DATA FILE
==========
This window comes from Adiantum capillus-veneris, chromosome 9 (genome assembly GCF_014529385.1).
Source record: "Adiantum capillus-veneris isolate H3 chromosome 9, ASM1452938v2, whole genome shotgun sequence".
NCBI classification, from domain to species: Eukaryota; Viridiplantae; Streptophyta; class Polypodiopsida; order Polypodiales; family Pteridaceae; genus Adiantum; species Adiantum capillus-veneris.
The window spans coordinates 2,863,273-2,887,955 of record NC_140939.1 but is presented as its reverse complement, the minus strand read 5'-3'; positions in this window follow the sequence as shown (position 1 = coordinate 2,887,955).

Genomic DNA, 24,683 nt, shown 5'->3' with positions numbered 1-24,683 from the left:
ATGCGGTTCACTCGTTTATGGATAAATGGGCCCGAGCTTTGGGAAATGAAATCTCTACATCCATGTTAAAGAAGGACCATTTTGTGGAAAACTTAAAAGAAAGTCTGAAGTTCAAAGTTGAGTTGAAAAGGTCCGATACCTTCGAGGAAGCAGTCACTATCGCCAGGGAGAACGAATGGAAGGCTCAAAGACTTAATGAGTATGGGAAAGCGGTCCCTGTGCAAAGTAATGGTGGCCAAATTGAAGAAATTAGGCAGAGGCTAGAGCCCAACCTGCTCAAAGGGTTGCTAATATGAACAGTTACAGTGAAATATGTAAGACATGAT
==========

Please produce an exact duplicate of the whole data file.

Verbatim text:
This window comes from Adiantum capillus-veneris, chromosome 9 (genome assembly GCF_014529385.1).
Source record: "Adiantum capillus-veneris isolate H3 chromosome 9, ASM1452938v2, whole genome shotgun sequence".
NCBI classification, from domain to species: Eukaryota; Viridiplantae; Streptophyta; class Polypodiopsida; order Polypodiales; family Pteridaceae; genus Adiantum; species Adiantum capillus-veneris.
The window spans coordinates 2,863,273-2,887,955 of record NC_140939.1 but is presented as its reverse complement, the minus strand read 5'-3'; positions in this window follow the sequence as shown (position 1 = coordinate 2,887,955).

Genomic DNA, 24,683 nt, shown 5'->3' with positions numbered 1-24,683 from the left:
ATGCGGTTCACTCGTTTATGGATAAATGGGCCCGAGCTTTGGGAAATGAAATCTCTACATCCATGTTAAAGAAGGACCATTTTGTGGAAAACTTAAAAGAAAGTCTGAAGTTCAAAGTTGAGTTGAAAAGGTCCGATACCTTCGAGGAAGCAGTCACTATCGCCAGGGAGAACGAATGGAAGGCTCAAAGACTTAATGAGTATGGGAAAGCGGTCCCTGTGCAAAGTAATGGTGGCCAAATTGAAGAAATTAGGCAGAGGCTAGAGCCCAACCTGCTCAAAGGGTTGCTAATATGAACAGTTACAGTGAAATATGTAAGACATGAT